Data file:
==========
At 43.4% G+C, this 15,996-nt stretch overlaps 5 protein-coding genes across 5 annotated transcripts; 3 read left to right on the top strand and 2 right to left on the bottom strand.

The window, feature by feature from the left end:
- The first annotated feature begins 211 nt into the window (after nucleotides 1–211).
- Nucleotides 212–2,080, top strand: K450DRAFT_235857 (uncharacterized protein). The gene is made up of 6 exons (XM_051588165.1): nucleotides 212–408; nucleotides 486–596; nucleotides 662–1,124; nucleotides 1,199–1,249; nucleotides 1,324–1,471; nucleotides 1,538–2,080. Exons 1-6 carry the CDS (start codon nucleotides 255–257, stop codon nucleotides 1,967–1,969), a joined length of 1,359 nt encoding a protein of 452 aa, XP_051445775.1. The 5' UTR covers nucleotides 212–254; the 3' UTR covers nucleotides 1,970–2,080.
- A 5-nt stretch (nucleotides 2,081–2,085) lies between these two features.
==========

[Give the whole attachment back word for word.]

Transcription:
At 43.4% G+C, this 15,996-nt stretch overlaps 5 protein-coding genes across 5 annotated transcripts; 3 read left to right on the top strand and 2 right to left on the bottom strand.

The window, feature by feature from the left end:
- The first annotated feature begins 211 nt into the window (after nucleotides 1–211).
- Nucleotides 212–2,080, top strand: K450DRAFT_235857 (uncharacterized protein). The gene is made up of 6 exons (XM_051588165.1): nucleotides 212–408; nucleotides 486–596; nucleotides 662–1,124; nucleotides 1,199–1,249; nucleotides 1,324–1,471; nucleotides 1,538–2,080. Exons 1-6 carry the CDS (start codon nucleotides 255–257, stop codon nucleotides 1,967–1,969), a joined length of 1,359 nt encoding a protein of 452 aa, XP_051445775.1. The 5' UTR covers nucleotides 212–254; the 3' UTR covers nucleotides 1,970–2,080.
- A 5-nt stretch (nucleotides 2,081–2,085) lies between these two features.